Week 34: Mint
There are about 25 different species of mints, while peppermint and spearmint are the most widely known. Peppermint leaves are especially prosperous in warm weather however they are available all year long.
Mint is an ancient herb and has been used for its culinary, medicinal and aromatic properties. It has been used around the world from Europe to India and to the Middle East.
Fresh peppermint leaves are a good source of manganese, copper and vitamin C.
Gastrointestinal relief- It is believed the menthol in peppermint leads to relaxation of the smooth muscle within the GI tract. This relaxation can relieve symptoms of irritable bowel syndrome (indigestion, dyspepsia and colonic muscle spasms).
Anti-microbial support- The essential oil of peppermint stops the growth of many different bacteria and some types of fungi.
Respiratory tract- A substance in peppermint, rosmarinic acid, has been shown to be beneficial in asthma, it helps open the airways to improve breathing and relieves nasal symptoms of allergic rhinitis.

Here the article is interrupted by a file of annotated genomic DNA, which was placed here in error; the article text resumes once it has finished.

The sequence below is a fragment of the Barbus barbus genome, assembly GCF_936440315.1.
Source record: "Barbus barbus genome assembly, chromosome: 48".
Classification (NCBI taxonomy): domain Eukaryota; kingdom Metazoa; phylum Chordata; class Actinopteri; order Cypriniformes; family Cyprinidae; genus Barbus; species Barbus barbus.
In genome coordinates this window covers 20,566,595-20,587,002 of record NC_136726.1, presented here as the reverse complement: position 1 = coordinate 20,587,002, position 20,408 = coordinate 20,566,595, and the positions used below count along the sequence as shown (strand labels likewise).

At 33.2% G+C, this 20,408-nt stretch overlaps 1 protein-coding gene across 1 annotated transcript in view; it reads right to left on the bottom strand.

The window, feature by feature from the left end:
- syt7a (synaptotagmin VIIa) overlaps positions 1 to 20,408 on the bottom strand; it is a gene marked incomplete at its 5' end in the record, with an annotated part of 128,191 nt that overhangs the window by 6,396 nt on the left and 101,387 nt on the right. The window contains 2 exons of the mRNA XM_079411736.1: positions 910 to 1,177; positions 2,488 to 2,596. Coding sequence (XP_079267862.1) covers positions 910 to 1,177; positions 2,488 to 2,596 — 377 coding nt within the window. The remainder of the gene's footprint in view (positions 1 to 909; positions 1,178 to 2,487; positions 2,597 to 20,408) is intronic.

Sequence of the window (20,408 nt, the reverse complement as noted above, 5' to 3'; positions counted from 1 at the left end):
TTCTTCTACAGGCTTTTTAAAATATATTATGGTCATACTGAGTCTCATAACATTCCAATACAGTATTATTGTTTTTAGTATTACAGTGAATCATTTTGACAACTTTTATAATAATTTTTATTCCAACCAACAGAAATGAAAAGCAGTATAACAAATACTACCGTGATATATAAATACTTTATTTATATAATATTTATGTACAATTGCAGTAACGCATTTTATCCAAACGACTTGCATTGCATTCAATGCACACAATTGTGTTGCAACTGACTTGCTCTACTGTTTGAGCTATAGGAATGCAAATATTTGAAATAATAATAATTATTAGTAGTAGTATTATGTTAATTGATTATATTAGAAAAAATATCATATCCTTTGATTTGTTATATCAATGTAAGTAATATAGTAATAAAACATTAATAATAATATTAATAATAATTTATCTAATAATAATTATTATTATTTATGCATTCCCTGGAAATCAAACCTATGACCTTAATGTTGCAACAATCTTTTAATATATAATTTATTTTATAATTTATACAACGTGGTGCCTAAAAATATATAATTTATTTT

Antioxidant- As a rich source of vitamin C, some studies have shown a decreased risk of colon cancer.
Selection and Storage:
Choose fresh mint leaves which are superior in flavor over the dried form of the herb. The leaves should be a vibrant, rich green color, free of dark spots or yellowing.
If you choose to use the dried version, aim to use organically grown mint to be assured it has not been irradiated.
Fresh mint will keep stored in the refrigerator for several days. Carefully wrap the leaves in a damp paper towel and place them inside a loosely closed plastic bag.
It's still summer! Enjoy this wonderful minty watermelon-cucumber salad from Taste of Home.